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The shadow of a single atom

Take a laser (not a very powerful one, but still, emitting more light than a standard pointer) and shine the light on a single atom. Do you expect to see any effect? Even if the light is focused down to a waist of 1 micrometer, the size of an atom is one thousandth of that. So you would expect roughly 1/1000 of the light, or 0.1%, to be deflected. After all, you don't notice the shadow of mosquitoes flying against the lights of a stadium.

Still, if you choose your light well (right frequency, right polarization), the atom becomes like an antenna. Now, think of antennas on top of houses: they are quite small and thin, but they capture signals very well. The atom does the same: in our experiment, we proved that it captures 10% of the light! If you know some optics, you will also appreciate another of our results: in an interferometer, a single atom acts like a delay line that causes a change of phase by 1 degree.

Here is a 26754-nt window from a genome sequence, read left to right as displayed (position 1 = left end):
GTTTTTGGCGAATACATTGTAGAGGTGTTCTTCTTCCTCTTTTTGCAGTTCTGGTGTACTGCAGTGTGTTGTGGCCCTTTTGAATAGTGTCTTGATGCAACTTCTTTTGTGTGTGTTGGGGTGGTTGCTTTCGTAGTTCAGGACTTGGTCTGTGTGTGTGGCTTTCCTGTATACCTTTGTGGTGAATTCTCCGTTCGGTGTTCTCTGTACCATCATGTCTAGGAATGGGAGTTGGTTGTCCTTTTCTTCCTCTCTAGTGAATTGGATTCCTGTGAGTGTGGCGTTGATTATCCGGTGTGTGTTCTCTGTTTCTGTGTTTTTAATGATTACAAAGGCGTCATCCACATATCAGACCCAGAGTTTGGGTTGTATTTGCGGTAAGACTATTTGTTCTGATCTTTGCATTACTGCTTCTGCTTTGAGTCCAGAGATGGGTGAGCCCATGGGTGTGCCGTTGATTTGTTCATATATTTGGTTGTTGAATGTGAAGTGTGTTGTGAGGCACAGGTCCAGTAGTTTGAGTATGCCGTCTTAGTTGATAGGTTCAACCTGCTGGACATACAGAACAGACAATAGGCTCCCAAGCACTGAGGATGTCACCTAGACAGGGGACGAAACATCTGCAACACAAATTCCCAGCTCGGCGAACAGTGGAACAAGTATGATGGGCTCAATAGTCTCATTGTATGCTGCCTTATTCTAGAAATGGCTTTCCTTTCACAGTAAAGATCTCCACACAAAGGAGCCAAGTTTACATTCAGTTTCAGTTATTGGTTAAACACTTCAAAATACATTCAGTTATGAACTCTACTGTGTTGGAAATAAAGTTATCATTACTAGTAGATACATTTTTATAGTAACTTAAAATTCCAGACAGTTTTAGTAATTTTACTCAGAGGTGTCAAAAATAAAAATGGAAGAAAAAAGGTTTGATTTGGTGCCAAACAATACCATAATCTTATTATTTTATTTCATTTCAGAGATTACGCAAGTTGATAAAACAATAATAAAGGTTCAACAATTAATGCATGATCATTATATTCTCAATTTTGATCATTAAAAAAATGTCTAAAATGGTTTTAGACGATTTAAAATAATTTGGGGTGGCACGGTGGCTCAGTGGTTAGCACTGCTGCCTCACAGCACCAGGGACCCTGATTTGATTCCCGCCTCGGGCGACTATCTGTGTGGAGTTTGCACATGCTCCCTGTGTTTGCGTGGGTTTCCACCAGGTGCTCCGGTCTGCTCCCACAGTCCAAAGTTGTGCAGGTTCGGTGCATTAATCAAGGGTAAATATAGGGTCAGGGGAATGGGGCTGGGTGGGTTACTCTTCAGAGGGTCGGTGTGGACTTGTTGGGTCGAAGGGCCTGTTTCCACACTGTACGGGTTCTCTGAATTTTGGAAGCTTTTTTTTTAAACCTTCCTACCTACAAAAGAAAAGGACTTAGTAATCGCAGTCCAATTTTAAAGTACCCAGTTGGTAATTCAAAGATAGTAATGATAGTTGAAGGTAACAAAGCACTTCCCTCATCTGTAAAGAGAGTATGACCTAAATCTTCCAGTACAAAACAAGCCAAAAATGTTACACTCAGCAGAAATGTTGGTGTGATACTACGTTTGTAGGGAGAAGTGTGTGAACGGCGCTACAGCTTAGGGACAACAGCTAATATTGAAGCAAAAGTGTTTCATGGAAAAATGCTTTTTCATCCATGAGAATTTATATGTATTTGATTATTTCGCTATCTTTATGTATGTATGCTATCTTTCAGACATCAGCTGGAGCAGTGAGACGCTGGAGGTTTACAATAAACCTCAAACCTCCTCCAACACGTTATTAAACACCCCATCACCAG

Schematic of the single atom trap Photograph of the single atom trap

While we are working to improve the experiment and get even higher scattering rates, you can browse our publications and preprints:

  • The scattering experiment: M.K. Tey, Z. Chen, S.A. Aljunid, B.Chng, F. Huber, G. Maslennikov, C. Kurtsiefer, Nature Physics 4, 924-927 (2008); preprint available
  • The theoretical modelling: M.K. Tey, G. Maslennikov, T.C.H. Liew, S.A. Aljunid, F. Huber, B. Chng, Z. Chen, V. Scarani, C. Kurtsiefer, New J. Phys. 11, 043011 (2009)
  • The phase experiment: S.A. Aljunid, M.K. Tey, B. Chng, T.C.H. Liew, G. Maslennikov, V. Scarani, C. Kurtsiefer, preprint available
  • This work is also highlighted in New Scientist report

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